“Here,” – I say, – “doctor, help, advise, guide me! I’m studying the Negro issue in Russia, but I can’t find the data anywhere.”

- Oh, my friend, you are an oddball, – Dubrovin says and claps me on the shoulder in a friendly manner. – In fact the Negroes are us, we... Didn't you read in the newspapers about my speech in Kostroma? I said so also directly there:

"While the revolution was in full swing, the bureaucracy strongly supported the Union of the Russian people, [whereas] now that the Negroes have done their job, the Negro goes away!"

– It seems the words of the Moor in Schiller's Fiesco... – I remarked timidly. [Muley Hassan in Act 3, at the end of Scene 4: “The Moor has done his job, the Moor can go.”]

“Really?” Dubrovin was surprised. “So he stole from my speech. You can’t bluntly say anything – now some "extortionist" will pick it up. Yes, yes, – he continued fervently, – the Negroes are us! We are the Russian Negroes. Do you think the signs "S.R.N." should read like everyone else usually reads? Nothing like this! This is how liberals interpret it, so as to discredit us. "S.R.N." means: "Union of Russian Negroes."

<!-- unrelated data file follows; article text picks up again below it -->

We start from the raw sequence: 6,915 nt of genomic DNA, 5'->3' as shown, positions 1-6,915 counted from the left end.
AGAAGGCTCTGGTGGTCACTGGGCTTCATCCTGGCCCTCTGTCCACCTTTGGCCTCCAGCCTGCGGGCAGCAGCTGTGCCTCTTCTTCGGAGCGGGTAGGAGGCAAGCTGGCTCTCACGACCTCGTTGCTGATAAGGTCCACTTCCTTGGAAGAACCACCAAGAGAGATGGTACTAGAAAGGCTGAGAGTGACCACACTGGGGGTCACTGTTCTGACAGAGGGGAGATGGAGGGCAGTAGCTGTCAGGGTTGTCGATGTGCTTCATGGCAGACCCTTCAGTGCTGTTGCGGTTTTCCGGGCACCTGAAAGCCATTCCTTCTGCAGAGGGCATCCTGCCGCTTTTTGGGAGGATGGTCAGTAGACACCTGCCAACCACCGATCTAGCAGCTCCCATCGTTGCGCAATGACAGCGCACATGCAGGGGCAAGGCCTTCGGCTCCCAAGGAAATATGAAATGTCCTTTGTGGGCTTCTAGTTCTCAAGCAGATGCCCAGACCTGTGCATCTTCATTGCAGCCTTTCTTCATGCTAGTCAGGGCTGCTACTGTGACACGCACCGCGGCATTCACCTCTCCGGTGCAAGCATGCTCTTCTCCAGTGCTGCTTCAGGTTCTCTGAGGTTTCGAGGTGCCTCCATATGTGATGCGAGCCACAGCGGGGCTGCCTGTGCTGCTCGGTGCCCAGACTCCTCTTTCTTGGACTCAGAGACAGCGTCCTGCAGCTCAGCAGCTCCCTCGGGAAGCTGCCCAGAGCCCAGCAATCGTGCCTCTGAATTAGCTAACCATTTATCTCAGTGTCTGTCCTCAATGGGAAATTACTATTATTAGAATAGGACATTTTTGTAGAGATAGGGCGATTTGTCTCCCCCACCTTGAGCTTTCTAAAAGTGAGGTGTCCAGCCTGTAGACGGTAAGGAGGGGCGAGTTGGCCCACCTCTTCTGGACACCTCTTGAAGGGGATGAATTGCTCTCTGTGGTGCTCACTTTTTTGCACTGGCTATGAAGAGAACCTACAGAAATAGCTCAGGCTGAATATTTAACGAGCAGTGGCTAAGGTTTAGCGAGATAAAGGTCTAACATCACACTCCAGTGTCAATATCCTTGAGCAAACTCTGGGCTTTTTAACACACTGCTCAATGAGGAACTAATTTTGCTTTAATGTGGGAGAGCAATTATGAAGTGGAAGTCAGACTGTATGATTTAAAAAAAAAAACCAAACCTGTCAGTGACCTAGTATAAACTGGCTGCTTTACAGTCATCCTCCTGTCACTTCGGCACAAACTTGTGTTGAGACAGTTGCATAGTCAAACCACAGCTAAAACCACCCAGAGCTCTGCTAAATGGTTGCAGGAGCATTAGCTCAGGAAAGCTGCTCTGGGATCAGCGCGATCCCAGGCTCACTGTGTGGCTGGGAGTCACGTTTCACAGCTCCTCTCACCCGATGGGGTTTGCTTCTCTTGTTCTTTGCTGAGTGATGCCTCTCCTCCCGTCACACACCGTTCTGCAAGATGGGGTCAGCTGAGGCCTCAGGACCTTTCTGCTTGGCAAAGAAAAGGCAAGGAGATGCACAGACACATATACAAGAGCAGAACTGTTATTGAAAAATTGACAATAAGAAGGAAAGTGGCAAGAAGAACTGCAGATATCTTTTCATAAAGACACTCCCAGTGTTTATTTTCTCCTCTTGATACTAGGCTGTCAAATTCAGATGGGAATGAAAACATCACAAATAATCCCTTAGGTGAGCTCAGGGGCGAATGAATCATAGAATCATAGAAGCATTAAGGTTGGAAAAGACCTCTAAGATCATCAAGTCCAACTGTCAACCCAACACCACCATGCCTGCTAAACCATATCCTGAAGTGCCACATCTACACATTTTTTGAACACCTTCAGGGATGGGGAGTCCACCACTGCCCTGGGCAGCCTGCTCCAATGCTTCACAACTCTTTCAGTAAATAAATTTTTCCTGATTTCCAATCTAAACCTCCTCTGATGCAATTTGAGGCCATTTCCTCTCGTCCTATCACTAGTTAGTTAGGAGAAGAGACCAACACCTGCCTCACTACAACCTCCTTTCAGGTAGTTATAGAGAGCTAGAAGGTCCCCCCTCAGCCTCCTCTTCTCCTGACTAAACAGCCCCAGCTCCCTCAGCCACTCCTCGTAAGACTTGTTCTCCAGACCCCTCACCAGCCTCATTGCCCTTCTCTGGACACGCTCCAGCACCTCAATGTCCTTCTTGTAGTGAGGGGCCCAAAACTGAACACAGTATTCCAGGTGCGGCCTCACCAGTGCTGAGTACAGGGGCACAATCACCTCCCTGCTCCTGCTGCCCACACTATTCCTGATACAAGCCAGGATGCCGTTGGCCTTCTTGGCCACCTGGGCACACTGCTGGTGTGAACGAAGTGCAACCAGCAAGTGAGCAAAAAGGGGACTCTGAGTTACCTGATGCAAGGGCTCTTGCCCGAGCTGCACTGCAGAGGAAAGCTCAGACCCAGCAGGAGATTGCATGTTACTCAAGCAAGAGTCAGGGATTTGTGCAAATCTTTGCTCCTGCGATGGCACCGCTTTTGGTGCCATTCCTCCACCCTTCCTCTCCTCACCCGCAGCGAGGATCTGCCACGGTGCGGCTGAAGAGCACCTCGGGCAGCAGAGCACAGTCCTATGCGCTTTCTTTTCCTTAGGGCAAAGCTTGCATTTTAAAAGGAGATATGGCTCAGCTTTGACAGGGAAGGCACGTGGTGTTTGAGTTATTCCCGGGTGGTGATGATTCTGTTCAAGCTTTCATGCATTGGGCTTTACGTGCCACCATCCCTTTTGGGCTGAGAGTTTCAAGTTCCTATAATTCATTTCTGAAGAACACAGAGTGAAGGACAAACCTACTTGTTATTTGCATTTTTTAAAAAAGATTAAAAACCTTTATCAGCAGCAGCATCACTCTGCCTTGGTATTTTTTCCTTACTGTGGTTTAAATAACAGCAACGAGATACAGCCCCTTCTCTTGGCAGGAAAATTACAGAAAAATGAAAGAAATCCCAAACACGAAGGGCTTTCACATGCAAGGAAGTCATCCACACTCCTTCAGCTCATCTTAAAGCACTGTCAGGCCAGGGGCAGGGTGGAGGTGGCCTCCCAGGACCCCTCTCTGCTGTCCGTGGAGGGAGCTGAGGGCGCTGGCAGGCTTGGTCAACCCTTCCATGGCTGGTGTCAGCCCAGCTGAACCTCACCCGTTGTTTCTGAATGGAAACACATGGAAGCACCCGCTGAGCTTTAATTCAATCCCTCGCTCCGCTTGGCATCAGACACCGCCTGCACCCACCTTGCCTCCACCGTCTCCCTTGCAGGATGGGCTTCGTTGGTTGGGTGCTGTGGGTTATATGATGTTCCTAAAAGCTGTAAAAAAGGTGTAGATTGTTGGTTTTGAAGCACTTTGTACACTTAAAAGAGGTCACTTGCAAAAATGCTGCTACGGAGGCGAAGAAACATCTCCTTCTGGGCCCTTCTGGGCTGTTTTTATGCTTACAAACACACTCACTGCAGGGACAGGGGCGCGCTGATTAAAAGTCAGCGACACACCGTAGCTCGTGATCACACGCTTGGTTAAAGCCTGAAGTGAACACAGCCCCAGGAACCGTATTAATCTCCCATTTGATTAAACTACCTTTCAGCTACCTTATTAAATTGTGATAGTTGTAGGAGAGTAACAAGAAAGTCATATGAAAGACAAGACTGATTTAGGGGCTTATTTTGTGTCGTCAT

I immediately realized that I got to the source of the question that interests me. I took out a notebook and arranged a structured interview with the sweet doctor.

– Oh, us Negroes, millions! – Dubrovin told me with enthusiasm, freely lounging on a true Russian-style armchair.

- In total, ten million Negroes are recorded in our union. Solely the Volyn province has 1,700,000 of ours.

Our conversation dragged on after midnight. I left, imbued with boundless gratitude to the leader of the Russian Negroes.

The next day, I already wrote my work:


"The population of the Russian Empire totals 125,640,121 people of both sexes, divided according to nationality into six groups:

Indo-Europeans, in the amount of 90 331 516 people.